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Rated Excellent
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FREE & Fast Delivery
Lowest Price Guaranteed
FREE 30-Day Returns
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Rated Excellent
Road Tax & Roadside Assistance Included
FREE & Fast Delivery

How Long Do Electric Car Batteries Last?

How long do electric car batteries last?

Electric car manufacturers usually offer a 5- to 8-year guarantee on their batteries, with mileage cover of up to 100,000 for the same period. It is correct to say that over their long and punishing lives, the performance of an electric car’s battery pack will slowly degrade - much like the battery on a mobile phone becomes weaker as it ages. But that battery degradation is barely noticeable during the kind of periods that our cars are leased for, which means that battery life really shouldn’t be a concern.

Nearly every electric car on sale today uses lithium-ion batteries – much like you’d find in your phone or rechargeable vacuum cleaner. It’s just that an electric vehicle (EV) has far more battery cells than your phone does.

What Are Electric Car Batteries Made Of?


The batteries in an electric car are scaled-up versions of the rechargeable lithium-ion versions found in a smartphone or laptop. Lithium-ion is chosen because it is a good combination of being relatively lightweight, quick to charge, energy-dense and affordable to produce at scale.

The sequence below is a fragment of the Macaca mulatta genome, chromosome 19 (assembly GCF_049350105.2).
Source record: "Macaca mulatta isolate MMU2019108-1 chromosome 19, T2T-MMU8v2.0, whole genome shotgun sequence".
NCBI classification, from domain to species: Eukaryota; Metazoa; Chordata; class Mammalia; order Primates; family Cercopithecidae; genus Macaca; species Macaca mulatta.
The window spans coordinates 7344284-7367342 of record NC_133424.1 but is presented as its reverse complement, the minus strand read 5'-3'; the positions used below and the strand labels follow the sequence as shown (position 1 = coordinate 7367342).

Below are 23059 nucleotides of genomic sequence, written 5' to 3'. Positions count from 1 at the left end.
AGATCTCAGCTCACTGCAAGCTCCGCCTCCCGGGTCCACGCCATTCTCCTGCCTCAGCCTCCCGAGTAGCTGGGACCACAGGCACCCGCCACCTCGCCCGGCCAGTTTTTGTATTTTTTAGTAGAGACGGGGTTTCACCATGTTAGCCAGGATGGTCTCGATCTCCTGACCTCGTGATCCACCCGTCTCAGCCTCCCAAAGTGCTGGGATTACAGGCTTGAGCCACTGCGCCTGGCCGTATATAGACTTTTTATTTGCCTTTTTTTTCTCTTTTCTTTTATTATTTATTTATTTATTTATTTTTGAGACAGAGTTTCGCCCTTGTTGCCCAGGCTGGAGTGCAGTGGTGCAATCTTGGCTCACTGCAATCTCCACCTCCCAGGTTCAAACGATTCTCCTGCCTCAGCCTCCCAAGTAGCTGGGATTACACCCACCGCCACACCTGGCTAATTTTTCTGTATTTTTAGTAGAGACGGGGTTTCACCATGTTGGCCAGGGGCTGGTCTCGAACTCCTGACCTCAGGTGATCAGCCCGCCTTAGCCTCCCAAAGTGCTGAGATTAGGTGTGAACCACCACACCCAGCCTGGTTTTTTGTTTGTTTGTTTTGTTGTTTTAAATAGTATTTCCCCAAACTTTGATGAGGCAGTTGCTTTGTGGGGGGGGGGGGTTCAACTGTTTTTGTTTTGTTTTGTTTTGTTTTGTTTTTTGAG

The most important elements within a lithium-ion battery are the minerals and metals that are used to make up the cathodes and anodes in the battery cells. These are critical ‘posts’ within each cell that allow the electrical current to flow in and out as required.

  • Lithium: a mined mineral, used in all EV batteries currently in production, lithium is normally the core constituent of the battery’s cathode (positive electrode).
  • Nickel: has a high energy density so it helps to extend the battery’s operating range.
  • Cobalt: is combined with nickel to make up the cathode in many batteries.
  • Manganese: can be used in batteries instead of cobalt. It’s the 4th most used metal in manufacturing and is low cost.
  • Graphite: the 2nd most commonly used component in batteries, in terms of volume and weight. It’s used to make the anode (negative electrode) in batteries.

So How Is A Battery Put Together?

Each battery cell operates in isolation as the primary provider of electrical charge and energy storage in a rechargeable battery. You’d probably recognise a cell if it was removed from the battery pack. But a single cell simply doesn’t pack enough power to drive an EV along the road, so cells are grouped together into ‘modules’ that allow them to be carefully stacked, to ensure both strength and sufficient cooling.

The full battery pack is then created by connecting multiple modules within an incredibly strong outer case, designed to route a thermal cooling system around the modules and yet still be rigid enough to withstand crash impacts.

The number of cells found in an EV can vary hugely, from hundreds to even thousands of individual cells, depending on the expected range of the vehicle and the designated power output of each cell. But whether you’re going to be driving a Tesla or a Nissan Leaf, the principle of cell-into-module-into-battery-pack is the same.

Look After Your Battery To Look After Your Range